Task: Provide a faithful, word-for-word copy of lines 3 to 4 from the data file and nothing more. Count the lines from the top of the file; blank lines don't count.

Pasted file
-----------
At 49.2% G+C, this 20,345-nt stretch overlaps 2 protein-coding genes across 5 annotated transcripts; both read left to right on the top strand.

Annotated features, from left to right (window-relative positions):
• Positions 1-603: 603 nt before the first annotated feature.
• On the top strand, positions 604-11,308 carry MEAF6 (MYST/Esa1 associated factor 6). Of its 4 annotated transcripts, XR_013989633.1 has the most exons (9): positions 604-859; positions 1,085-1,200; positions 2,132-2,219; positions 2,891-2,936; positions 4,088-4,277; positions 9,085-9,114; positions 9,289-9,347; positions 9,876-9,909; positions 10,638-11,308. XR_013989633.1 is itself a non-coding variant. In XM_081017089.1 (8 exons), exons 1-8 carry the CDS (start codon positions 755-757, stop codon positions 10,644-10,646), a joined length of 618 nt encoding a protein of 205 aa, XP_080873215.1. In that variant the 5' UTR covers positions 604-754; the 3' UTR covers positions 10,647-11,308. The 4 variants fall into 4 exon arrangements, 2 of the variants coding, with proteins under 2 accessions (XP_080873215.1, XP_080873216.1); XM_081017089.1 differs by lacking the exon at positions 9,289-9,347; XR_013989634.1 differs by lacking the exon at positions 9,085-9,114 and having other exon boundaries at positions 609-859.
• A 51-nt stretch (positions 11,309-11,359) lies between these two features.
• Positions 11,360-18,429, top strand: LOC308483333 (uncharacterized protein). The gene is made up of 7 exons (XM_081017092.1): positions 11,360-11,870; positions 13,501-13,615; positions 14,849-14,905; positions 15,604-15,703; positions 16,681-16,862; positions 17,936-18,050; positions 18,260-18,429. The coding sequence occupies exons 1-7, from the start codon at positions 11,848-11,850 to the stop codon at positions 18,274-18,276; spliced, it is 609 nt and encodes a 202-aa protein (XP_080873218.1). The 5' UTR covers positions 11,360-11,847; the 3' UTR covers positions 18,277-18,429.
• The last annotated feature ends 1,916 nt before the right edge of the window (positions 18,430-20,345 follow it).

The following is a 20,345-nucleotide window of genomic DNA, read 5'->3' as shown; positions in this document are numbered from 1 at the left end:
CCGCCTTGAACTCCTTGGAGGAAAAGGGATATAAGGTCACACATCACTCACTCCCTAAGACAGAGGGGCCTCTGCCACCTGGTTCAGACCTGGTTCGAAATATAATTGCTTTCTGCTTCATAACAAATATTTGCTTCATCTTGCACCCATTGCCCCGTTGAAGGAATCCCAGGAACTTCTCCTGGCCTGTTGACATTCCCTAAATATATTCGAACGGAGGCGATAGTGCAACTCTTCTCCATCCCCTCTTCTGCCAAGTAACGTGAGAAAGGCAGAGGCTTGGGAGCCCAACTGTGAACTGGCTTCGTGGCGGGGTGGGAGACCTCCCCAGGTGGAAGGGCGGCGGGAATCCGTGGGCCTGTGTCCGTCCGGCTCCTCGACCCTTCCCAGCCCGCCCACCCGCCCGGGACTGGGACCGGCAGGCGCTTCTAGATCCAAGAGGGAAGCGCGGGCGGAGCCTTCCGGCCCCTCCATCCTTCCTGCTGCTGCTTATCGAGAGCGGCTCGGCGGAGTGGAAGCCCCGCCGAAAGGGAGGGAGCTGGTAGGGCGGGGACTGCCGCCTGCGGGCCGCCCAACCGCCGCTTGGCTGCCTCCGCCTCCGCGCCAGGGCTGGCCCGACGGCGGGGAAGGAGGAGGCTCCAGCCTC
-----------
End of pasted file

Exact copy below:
• Positions 1-603: 603 nt before the first annotated feature.
• On the top strand, positions 604-11,308 carry MEAF6 (MYST/Esa1 associated factor 6). Of its 4 annotated transcripts, XR_013989633.1 has the most exons (9): positions 604-859; positions 1,085-1,200; positions 2,132-2,219; positions 2,891-2,936; positions 4,088-4,277; positions 9,085-9,114; positions 9,289-9,347; positions 9,876-9,909; positions 10,638-11,308. XR_013989633.1 is itself a non-coding variant. In XM_081017089.1 (8 exons), exons 1-8 carry the CDS (start codon positions 755-757, stop codon positions 10,644-10,646), a joined length of 618 nt encoding a protein of 205 aa, XP_080873215.1. In that variant the 5' UTR covers positions 604-754; the 3' UTR covers positions 10,647-11,308. The 4 variants fall into 4 exon arrangements, 2 of the variants coding, with proteins under 2 accessions (XP_080873215.1, XP_080873216.1); XM_081017089.1 differs by lacking the exon at positions 9,289-9,347; XR_013989634.1 differs by lacking the exon at positions 9,085-9,114 and having other exon boundaries at positions 609-859.